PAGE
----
Why Nigeria’s stock market may need more than technology to thrive

by | Jul 16, 2020

As the economic effects of the pandemic bit hard, you might have found some interesting online ads or articles encouraging strategic investments. Stocks, Bitcoin, treasury bills, and several others might have caught your eye.

However, investments have been very uncertain during the pandemic, and no one is sure what would yield good returns. Interestingly, Nigeria’s stock market has yielded mixed results so far.

In Q1 2020, the Nigerian Stock Exchange (NSE) lost about ₦2 trillion ($6.2 billion) market cap, a negative return of 20.65%. Several other markets across the globe also witnessed crashes during this period.

However, during the lockdown in April 2020, Nigeria’s stock market surprisingly gained ₦896 billion ($2.3 billion), 8% higher than the performance of the previous month. In May, the market further improved by 9.76% but plunged by 3.2% in June.

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Despite this somewhat impressive performance, from our little findings, it might have been better.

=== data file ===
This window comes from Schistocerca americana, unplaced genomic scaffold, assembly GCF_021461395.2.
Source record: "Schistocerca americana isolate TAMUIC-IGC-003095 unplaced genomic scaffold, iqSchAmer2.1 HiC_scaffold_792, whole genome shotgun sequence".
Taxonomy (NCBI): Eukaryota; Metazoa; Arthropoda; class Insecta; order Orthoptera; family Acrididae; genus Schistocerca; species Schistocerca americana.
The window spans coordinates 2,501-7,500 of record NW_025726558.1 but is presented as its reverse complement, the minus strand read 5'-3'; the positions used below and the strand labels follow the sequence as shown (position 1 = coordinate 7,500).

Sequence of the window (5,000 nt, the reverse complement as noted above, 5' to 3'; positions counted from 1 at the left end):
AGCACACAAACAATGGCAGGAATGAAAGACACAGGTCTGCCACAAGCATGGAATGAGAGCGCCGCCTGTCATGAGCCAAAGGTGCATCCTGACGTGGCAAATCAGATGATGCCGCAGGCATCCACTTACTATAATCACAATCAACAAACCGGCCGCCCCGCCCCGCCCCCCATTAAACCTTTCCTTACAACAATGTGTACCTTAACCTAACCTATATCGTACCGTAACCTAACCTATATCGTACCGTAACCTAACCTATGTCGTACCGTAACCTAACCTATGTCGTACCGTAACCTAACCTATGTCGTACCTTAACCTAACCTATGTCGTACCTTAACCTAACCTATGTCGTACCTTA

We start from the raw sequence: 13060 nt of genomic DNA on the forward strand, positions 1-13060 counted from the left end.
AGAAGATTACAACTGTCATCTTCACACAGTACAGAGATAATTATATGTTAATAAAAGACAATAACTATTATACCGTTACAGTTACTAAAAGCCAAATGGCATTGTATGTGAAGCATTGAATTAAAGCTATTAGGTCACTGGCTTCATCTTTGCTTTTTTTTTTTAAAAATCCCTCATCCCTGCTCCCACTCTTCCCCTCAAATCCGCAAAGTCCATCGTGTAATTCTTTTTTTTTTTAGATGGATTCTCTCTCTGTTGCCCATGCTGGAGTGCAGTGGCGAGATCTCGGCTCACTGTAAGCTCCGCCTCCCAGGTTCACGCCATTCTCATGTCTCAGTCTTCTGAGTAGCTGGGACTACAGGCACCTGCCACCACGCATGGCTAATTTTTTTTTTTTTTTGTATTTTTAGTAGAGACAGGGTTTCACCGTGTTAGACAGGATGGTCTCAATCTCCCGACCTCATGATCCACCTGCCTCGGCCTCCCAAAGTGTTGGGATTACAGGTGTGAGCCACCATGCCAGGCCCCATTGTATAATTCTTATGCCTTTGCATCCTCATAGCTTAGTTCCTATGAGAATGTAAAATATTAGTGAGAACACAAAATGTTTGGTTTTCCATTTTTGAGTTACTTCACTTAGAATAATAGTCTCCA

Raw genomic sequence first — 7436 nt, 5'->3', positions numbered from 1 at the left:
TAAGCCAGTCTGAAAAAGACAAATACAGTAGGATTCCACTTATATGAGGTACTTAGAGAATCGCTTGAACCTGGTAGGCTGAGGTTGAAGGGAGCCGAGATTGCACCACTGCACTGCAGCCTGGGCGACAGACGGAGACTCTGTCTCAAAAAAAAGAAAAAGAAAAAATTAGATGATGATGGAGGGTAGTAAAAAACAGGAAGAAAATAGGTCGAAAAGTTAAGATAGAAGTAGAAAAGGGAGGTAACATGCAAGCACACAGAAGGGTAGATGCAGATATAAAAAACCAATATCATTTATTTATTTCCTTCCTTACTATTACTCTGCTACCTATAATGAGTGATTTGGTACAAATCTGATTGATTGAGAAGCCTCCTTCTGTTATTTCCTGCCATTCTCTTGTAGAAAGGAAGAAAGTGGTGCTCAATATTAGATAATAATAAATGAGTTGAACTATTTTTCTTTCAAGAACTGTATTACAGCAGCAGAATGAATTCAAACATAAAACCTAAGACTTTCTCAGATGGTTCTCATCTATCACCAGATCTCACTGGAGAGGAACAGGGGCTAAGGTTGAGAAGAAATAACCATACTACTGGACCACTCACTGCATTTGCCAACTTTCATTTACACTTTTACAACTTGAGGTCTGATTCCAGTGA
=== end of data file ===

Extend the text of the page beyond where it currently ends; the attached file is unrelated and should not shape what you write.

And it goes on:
From our chat with investment platforms, Bamboo and Chaka, we gathered that several people increased their investments during the lockdown. Besides the use of stock trading platforms, the NSE’s app allowed buyers to trade remotely.

However, the Nigerian stock market gets to face both buyers’ perceptions and the current economic realities in the country.

Trends in stock investments amongst Nigerians

One of the benchmarks for financial inclusion is that more people can make investments in various markets. In Nigeria, it seems most people are not interested in the stock market.

Echoing an earlier assertion by the NSE, Obong Idiong, CEO of Africa Prudential, a stock market registrar and digital technology services firm, reveals that there’s an estimate of just three million people (both local and foreign)—barely 2% of the country’s population—investing in Nigeria’s stock market.

“I did a little survey and I found out that most millennials know little to nothing about stocks, and most were not interested in the Nigerian stock market,” says Idiong.